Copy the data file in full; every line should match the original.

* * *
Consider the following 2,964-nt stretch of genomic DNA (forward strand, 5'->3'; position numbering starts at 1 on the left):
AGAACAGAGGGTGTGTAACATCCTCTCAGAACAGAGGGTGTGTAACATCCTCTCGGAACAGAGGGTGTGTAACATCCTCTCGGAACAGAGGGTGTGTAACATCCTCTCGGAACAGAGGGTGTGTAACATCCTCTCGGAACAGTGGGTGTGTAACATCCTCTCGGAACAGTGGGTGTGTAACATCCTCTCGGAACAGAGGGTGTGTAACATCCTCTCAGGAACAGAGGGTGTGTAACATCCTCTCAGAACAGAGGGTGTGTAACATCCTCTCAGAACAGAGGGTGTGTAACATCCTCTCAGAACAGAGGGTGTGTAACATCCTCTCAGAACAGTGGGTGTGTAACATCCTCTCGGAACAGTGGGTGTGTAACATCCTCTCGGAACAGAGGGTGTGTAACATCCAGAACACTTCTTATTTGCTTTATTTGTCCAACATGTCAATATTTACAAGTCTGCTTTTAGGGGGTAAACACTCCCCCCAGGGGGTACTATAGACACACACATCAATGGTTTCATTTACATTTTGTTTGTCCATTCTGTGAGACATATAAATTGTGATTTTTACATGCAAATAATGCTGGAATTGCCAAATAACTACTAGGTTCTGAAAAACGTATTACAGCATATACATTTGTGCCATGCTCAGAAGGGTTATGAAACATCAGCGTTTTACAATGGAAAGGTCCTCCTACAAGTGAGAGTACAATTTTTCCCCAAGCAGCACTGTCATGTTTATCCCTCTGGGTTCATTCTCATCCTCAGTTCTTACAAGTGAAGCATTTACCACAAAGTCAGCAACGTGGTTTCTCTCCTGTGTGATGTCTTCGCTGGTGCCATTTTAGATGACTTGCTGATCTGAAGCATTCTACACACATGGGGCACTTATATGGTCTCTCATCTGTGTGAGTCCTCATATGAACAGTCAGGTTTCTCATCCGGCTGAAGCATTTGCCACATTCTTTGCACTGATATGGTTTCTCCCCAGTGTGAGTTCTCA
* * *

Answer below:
Consider the following 2,964-nt stretch of genomic DNA (forward strand, 5'->3'; position numbering starts at 1 on the left):
AGAACAGAGGGTGTGTAACATCCTCTCAGAACAGAGGGTGTGTAACATCCTCTCGGAACAGAGGGTGTGTAACATCCTCTCGGAACAGAGGGTGTGTAACATCCTCTCGGAACAGAGGGTGTGTAACATCCTCTCGGAACAGTGGGTGTGTAACATCCTCTCGGAACAGTGGGTGTGTAACATCCTCTCGGAACAGAGGGTGTGTAACATCCTCTCAGGAACAGAGGGTGTGTAACATCCTCTCAGAACAGAGGGTGTGTAACATCCTCTCAGAACAGAGGGTGTGTAACATCCTCTCAGAACAGAGGGTGTGTAACATCCTCTCAGAACAGTGGGTGTGTAACATCCTCTCGGAACAGTGGGTGTGTAACATCCTCTCGGAACAGAGGGTGTGTAACATCCAGAACACTTCTTATTTGCTTTATTTGTCCAACATGTCAATATTTACAAGTCTGCTTTTAGGGGGTAAACACTCCCCCCAGGGGGTACTATAGACACACACATCAATGGTTTCATTTACATTTTGTTTGTCCATTCTGTGAGACATATAAATTGTGATTTTTACATGCAAATAATGCTGGAATTGCCAAATAACTACTAGGTTCTGAAAAACGTATTACAGCATATACATTTGTGCCATGCTCAGAAGGGTTATGAAACATCAGCGTTTTACAATGGAAAGGTCCTCCTACAAGTGAGAGTACAATTTTTCCCCAAGCAGCACTGTCATGTTTATCCCTCTGGGTTCATTCTCATCCTCAGTTCTTACAAGTGAAGCATTTACCACAAAGTCAGCAACGTGGTTTCTCTCCTGTGTGATGTCTTCGCTGGTGCCATTTTAGATGACTTGCTGATCTGAAGCATTCTACACACATGGGGCACTTATATGGTCTCTCATCTGTGTGAGTCCTCATATGAACAGTCAGGTTTCTCATCCGGCTGAAGCATTTGCCACATTCTTTGCACTGATATGGTTTCTCCCCAGTGTGAGTTCTCA